Most dispensers will probably not be touched by suspect or illegitimate product anytime soon, but be prepared to face Federal action if you are one of the few who is notified that you have acquired products that have fallen under someone’s suspicion and you do not follow the procedure outlined in the DSCSA.
That notification could come from the FDA, your State Board of Pharmacy, a trading partner or the manufacturer. If it comes from the FDA and you do not follow the DSCSA steps properly, you are in violation. To avoid confusion and inaction, everyone in the supply chain—including dispensers—should have written Standard Operating Procedures (SOPs) on file that cover these situations, before January. For more on conducting these investigations, see “The FDA’s Draft Guidance on Suspect Product, and Farewell Columbus”.
WHAT HAPPENS IN JULY 2015 AND BEYOND?
About the only thing added in July of 2015 is that dispensers [individual healthcare practitioners are exempted, see Section 582(d)(5)] must begin receiving and providing Transaction Information (TI), Transaction History (TH), and Transaction Statements (TS) from their suppliers at the time they buy and sell prescription drugs (not including dispensing to a patient). However, dispensers may return saleable drugs to the supplier that they originally acquired them from without providing the transaction data, and they may return non-saleable drugs to the manufacturer, a returns processor, the original wholesale distributor or someone acting on behalf of any of those, without providing the transaction data. Changes of ownership from a dispenser to anyone else requires the dispenser to provide the buyer with the proper transaction documentation. These documents must be stored for a period of six years and must be retrievable within two business days in the event of an investigation at any time during those six years (see “DSCSA: A Closer Look At The Six-Year Record-Keeping Requirement”).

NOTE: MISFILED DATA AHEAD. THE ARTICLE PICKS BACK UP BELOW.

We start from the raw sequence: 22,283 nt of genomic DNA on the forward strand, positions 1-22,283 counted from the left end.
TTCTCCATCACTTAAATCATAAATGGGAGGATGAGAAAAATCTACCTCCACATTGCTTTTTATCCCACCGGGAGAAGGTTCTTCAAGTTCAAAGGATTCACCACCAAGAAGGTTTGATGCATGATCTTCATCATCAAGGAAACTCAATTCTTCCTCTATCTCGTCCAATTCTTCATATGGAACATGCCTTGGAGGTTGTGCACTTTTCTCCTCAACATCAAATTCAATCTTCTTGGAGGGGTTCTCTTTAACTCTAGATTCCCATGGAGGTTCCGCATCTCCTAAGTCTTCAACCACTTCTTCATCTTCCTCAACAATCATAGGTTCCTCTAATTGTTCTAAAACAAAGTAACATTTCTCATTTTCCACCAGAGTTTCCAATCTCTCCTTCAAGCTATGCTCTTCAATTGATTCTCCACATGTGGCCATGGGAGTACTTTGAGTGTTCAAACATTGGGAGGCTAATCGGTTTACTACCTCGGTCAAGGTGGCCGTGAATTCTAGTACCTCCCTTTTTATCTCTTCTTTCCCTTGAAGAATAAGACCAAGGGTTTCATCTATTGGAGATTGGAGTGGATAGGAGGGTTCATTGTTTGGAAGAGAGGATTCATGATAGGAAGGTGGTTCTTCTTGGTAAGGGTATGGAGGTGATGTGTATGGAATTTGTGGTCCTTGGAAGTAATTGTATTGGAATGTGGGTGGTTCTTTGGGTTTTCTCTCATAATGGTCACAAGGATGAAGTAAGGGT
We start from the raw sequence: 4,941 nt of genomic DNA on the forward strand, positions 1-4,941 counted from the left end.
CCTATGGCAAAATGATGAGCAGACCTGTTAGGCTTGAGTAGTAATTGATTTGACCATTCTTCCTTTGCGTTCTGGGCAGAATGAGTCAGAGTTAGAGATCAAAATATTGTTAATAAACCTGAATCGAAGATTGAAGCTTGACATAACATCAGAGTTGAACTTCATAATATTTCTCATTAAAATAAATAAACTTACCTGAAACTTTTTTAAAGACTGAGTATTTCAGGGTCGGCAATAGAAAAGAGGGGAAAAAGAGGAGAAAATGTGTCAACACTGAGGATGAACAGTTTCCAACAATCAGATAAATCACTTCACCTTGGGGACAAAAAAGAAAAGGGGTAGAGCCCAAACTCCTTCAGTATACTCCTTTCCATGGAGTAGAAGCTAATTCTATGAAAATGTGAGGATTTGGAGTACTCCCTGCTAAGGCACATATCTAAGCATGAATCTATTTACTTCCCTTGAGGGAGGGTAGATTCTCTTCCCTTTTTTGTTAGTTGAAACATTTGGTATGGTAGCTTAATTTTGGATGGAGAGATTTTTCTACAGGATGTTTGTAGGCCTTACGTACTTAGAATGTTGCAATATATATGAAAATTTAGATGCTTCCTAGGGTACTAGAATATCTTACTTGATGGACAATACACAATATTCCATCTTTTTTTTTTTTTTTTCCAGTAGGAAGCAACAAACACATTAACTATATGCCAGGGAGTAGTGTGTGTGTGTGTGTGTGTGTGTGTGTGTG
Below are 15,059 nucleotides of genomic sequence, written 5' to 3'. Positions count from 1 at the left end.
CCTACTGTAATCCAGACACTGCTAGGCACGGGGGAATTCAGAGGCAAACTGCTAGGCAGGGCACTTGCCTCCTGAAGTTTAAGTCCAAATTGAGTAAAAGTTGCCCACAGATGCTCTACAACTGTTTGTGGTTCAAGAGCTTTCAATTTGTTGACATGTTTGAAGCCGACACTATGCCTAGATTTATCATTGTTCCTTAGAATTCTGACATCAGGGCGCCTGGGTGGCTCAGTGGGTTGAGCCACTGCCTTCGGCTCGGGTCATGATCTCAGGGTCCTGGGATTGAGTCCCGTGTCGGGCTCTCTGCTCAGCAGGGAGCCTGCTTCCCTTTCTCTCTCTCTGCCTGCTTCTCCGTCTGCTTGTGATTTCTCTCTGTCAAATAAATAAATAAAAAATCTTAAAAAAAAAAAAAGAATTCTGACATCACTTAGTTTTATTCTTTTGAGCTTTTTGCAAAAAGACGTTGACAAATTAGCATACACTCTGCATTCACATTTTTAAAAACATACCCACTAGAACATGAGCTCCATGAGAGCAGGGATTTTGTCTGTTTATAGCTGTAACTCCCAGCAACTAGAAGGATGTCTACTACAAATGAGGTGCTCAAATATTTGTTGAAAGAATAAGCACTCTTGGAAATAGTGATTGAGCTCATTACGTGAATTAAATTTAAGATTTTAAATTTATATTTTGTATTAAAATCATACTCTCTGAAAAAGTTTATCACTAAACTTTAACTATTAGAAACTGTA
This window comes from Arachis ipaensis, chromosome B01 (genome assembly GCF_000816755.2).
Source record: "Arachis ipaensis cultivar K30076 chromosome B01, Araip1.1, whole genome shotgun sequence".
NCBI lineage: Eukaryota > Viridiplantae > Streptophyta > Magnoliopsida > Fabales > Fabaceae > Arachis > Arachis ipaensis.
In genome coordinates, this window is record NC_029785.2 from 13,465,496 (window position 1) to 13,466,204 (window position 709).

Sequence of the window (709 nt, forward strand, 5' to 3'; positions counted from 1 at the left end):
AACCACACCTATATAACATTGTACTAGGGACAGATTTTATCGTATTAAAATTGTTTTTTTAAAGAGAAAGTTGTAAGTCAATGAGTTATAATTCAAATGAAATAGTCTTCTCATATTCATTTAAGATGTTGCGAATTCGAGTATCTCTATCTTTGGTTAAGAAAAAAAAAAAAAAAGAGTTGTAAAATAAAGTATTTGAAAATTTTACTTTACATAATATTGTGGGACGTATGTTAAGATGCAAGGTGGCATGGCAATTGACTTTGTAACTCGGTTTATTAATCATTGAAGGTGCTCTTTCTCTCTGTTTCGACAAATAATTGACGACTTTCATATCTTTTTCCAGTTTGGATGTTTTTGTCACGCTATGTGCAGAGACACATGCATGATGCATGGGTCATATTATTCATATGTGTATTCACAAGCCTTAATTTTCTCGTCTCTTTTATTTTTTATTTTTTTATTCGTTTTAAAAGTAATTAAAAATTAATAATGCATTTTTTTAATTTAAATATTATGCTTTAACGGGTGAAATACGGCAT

Dispensers may continue to buy drugs that do not contain serial numbers applied by the manufacturer or repackager as specified by the DSCSA until November of 2020. After that date dispensers must begin verifying that the lot number of suspect product corresponds to the real lot number, AND that the serial numbers (the Standardized Numerical Identifier, or SNI) on at least 3 packages, or 10% of the suspect product in their possession, whichever is greater, matches those in the suspect product notification. [See Section 582(d)(4)(A).]
To help eliminate the confusion, you might want to pick up a copy of my book, “The Drug Supply Chain Security Act Explained”, by Dirk Rodgers. It is a section-by-section explanation of the DSCSA that is designed to help you make sense out of the text (see “The Drug Supply Chain Security Act Explained”).